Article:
- The Washington Times - Sunday, November 3, 2002

With America's seemingly indefatigable consumers leading the way, the U.S. economy grew at a 3.1 percent annual rate during the third quarter. That was more than double the growth rate of the second quarter, but it was less than the 3.5-to-4-percent growth rate most economists expected. Moreover, a bundle of data strongly suggests that much of the growth in the July-September quarter occurred during the first half of the period. Recent economic activity appears to have downshifted to a sufficiently significant degree that the futures market is signaling that there is a good chance that the Federal Reserve's policymaking committee will lower its short-term target interest rate when it convenes on Wednesday.
On Friday, the day after the Commerce Department released its third-quarter report on gross domestic product (GDP), the Labor Department reported that the unemployment rate edged up one-tenth of a percentage point to 5.7 percent in October. Revised nonfarm payroll data for the third quarter revealed that the 3.1 percent annual growth rate in GDP generated a net increase of only 164,000 jobs over the third quarter, half of which were in the public sector.
Over the past four quarters, the economy has grown by 3 percent. (During each of the first three quarters of 2001, the economy contracted.) However, the 3-percent growth rate over that 12-month period has been insufficient to prevent nonfarm payrolls from shedding more than 900,000 jobs in that timespan.
The Labor report revealed that the unemployment rate has crept up from 5.4 percent in October 2001 to 5.7 percent last month. While still low by the standards over the past 30 years, especially when compared with this point in the business cycle, the current 5.7 percent unemployment rate is nonetheless now nearly 2 percentage points above its cyclical low of 3.9 percent achieved in October 2000.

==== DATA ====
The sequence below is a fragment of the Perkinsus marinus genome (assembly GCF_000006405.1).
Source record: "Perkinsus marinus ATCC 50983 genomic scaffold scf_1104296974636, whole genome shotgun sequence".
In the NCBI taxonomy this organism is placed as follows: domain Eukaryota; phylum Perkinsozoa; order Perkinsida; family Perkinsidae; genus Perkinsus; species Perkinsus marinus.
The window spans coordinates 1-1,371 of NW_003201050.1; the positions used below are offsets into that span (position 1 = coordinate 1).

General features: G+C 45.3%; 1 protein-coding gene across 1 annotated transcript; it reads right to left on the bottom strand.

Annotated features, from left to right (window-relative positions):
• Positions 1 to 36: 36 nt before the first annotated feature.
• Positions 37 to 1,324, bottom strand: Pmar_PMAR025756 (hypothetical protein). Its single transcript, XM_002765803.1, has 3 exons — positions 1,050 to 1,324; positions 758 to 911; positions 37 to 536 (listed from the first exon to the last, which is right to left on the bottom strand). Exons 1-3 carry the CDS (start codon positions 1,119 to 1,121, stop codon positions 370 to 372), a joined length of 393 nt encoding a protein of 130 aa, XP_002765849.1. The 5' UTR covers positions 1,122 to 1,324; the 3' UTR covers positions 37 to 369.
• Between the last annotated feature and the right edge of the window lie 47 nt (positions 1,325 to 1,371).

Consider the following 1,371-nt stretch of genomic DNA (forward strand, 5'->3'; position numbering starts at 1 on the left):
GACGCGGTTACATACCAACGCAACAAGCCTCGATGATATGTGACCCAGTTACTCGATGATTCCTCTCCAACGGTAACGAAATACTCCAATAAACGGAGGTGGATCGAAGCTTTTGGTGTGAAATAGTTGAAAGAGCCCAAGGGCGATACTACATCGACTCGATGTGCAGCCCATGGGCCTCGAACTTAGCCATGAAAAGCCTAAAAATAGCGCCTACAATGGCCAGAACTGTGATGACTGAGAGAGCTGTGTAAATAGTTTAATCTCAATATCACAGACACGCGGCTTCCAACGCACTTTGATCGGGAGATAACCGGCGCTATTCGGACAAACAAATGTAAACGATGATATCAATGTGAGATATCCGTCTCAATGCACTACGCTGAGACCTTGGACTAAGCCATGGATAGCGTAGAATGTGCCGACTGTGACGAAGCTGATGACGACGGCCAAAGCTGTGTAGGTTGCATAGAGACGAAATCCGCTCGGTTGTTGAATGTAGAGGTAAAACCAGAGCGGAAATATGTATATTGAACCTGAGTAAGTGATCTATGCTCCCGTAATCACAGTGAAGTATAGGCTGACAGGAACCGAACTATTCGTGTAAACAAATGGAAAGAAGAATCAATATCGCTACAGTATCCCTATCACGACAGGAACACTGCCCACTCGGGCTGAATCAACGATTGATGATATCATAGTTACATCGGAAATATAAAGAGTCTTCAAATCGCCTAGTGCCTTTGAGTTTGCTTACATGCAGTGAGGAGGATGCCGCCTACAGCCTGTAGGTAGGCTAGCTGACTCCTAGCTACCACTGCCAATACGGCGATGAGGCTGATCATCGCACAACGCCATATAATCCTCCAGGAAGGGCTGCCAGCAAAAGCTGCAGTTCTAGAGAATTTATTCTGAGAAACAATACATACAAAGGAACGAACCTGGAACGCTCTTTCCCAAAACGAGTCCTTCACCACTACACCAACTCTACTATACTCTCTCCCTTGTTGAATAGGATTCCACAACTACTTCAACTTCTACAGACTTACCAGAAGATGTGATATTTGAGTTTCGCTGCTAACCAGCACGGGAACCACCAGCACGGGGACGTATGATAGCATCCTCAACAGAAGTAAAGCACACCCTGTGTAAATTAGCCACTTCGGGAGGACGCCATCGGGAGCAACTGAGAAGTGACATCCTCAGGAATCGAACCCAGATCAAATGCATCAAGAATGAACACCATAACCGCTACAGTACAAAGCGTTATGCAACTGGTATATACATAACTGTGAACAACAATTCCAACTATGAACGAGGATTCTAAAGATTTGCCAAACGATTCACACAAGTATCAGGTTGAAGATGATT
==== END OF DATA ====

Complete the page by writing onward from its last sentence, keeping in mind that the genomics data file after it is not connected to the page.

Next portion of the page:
According to the Commerce report, personal consumption expenditures, whose annual growth rate accelerated from 1.8 percent during the second quarter to 4.2 percent in the third, contributed a hefty 2.95 percent of the quarter's 3.1 percent growth rate. Moreover, the purchase of motor vehicles accounted for an astonishing $38 billion, or more than 50 percent, of the $72.8 billion in increased output between the second and third quarters. Recently, however, auto sales have significantly decelerated, leading many economists to project that fourth-quarter growth will approximate 1.5 percent.
On the bright side, final sales a crucial statistic that adjusts GDP for changes in private inventories increased 3.2 percent during the third quarter after declining in the second. In addition, for the first time in eight quarters, business investment finally registered positive growth in the third quarter, if only by 0.6 percent. On the other hand, after declining for seven consecutive quarters, the longest such streak in postwar history, business investment still remains $158 billion below its peak annual rate achieved during the third quarter of 2000.
As the third-quarter data confirm in the extreme, the modest recovery over the past 12 months remains vastly disproportionately consumer-driven. How much longer can the highly indebted, over-taxed, increasingly unconfident consumer continue to lead the way? No doubt Fed Chairman Alan Greenspan and his colleagues are asking themselves precisely that question.

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